October 17, 1970

By Johnny Bowles


Congressional Candidate Ronald V. Dellums has lashed back at Vice President Spiro T. Agnew, calling him an “irresponsible politician” who may be a “little un-American.”

The 34-year old self-proclaimed “radical” said he “welcomed the attack the Vice President made in a Fort Smith, Ark. speech in which he labeled Dellums the most radical of the “radical liberals.”

Dellums, alluding to the Vice President’s campaign in 1968, said the attack would help to make my name a household word.” Agnew, not well-known when chosen as Nixon’s running mate in ‘68, strived to make his own name a “household word.”

Ronald Dellums, a constant force for change as a prominent member of the U.S. House of Representatives and a former mayor of Oakland, California, died July 30 at the age of 82. In 1970, the AFRO wrote about Dellums’ campaign to get elected to the House of Representatives. (AFRO Archives Photo)

Dellums said he was not a political extremist, but added, if Agnew “talked about himself he probably would be more accurate.” Dellums defined a political extremist as one who “attempts to raise scapegoats and manipulates the people through demagogic tactics.”

Dellums said “that description of a political extremist suits the Vice President more than Ronald Dellums.”

Dellums, currently a member of the Berkeley City Council, defeated incumbent Jeffrey Cohelan in what was termed a landslide.

He must now face 2-year old Vietnam veteran John Healy, a Republican moderate.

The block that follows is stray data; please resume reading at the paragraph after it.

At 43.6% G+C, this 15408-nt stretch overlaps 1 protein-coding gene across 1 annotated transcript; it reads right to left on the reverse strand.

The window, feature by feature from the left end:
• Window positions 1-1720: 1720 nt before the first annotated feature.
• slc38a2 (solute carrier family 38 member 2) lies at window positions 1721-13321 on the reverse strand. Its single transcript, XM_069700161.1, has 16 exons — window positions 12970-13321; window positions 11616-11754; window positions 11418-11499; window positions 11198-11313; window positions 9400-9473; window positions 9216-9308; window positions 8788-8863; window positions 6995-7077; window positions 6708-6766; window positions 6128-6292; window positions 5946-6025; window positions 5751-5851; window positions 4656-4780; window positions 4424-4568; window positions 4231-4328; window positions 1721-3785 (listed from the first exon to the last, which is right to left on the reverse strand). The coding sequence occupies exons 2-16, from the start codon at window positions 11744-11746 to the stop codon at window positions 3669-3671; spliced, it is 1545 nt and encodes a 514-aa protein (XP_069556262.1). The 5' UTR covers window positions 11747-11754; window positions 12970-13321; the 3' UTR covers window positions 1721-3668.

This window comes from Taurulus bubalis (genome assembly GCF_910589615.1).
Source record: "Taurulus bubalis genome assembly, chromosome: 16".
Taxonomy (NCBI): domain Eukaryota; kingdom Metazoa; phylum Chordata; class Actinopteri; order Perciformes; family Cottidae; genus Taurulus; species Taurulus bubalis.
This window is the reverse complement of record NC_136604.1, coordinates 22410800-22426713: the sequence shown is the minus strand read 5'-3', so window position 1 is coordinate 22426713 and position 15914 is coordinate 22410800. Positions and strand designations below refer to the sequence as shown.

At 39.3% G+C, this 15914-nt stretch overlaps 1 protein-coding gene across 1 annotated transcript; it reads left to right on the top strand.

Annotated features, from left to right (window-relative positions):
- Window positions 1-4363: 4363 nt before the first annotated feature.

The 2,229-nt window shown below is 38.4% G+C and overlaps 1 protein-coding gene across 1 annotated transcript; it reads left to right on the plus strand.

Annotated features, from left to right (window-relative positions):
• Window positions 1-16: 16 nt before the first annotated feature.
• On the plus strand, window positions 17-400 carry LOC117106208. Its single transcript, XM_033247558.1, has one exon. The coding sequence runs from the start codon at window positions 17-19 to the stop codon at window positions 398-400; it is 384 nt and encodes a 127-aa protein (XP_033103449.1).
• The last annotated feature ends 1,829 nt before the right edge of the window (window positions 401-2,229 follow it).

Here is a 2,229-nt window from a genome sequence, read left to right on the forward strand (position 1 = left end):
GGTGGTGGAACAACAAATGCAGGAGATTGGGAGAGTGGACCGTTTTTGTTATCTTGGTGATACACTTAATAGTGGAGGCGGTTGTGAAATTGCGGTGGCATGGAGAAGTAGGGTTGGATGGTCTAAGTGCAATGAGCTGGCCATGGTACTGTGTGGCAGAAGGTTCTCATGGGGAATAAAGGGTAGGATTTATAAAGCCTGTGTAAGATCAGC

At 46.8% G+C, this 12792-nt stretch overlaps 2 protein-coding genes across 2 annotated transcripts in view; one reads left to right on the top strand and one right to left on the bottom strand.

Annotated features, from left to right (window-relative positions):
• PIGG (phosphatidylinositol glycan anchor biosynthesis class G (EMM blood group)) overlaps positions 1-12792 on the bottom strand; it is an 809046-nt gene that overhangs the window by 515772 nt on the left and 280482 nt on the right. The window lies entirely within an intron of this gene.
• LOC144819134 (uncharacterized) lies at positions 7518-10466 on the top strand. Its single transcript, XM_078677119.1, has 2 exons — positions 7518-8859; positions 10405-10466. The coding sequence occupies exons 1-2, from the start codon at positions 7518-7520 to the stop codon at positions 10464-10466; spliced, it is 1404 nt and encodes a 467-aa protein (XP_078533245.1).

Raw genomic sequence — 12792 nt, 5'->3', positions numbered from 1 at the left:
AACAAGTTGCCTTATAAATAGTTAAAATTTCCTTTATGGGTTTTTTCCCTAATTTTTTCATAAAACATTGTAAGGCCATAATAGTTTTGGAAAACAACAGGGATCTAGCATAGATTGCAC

Dellums said Agnew’s criticism was “an effort to move into this campaign with the full weight of the White House.”

And though he told the AFRO it was still to early to tell, Dellums felt sure he detected signs of the “solidification” of support as a result of Agnew’s attack.

In an AFRO story last week, Dellums said he was concerned that the massive black, brown and student support which helped him to win the primary, would not be forthcoming during the general election because of apathy.

Asked if he thought the Vice President would come into the area to campaign for Healy, Dellums said “that would be too good to be true.”

As for the label of “radical” which has been tagged with, both by Agnew and by Healy, Dellums said, “If it means that I want to end the war, death and destruction, then I am a radical.”

“If it means I believe in the need for a guaranteed annual wage, am opposed to corporate power and the military-industrial complex, then I am a radical.”

Dellums went on to say that he believed that if there were any relevance in political action, it must be that those in office should not just say what people want to hear, but to spread the truth.

Political figures, he said, “must play the role of educator, dissident, advocate, they must be willing to tell people what they have to know.”

Asked about Agnew charges he was a “keynote speaker” at the famed “Huey Newton Birthday Party.” Dellums explained that he read a resolution which he submitted to the Berkeley City Council, of which he is a member.

The two-part resolution asserted that Huey’s rights had been violated under the 14th Amendment because of discriminatory jury selection procedures both for the grand jury and for trial juries.

Only one member of the grand jury which handled Newton’s case, he said, was black. That person was not present for the indictment. Minorities make up forty percent of the community.

Referring to the fact that he has been declared the “number 1 target of the California Republican Committee,” Dellums said there were signs of considerable money in the campaign of his opponent, and that it was rumored that Sen. Barry Goldwater would come into the area to campaign against him.

He said he anticipated a “fear campaign” based on Agnew-like charges that he was a “radical,” insurgent black.” He said he believed most people were byond that kind of demagoguery.

But Dellums said he was not so much worried about apathy as he had been just two short weeks ago.

He had the Vice President to thank for much of that.

“Our coalition of blacks, browns, students and labor now realize that this will be a serious campaign and that we must remain mobilized until Nov. 3,” he said.

Article transcribed by Matthew Ritchie, AFRO Intern.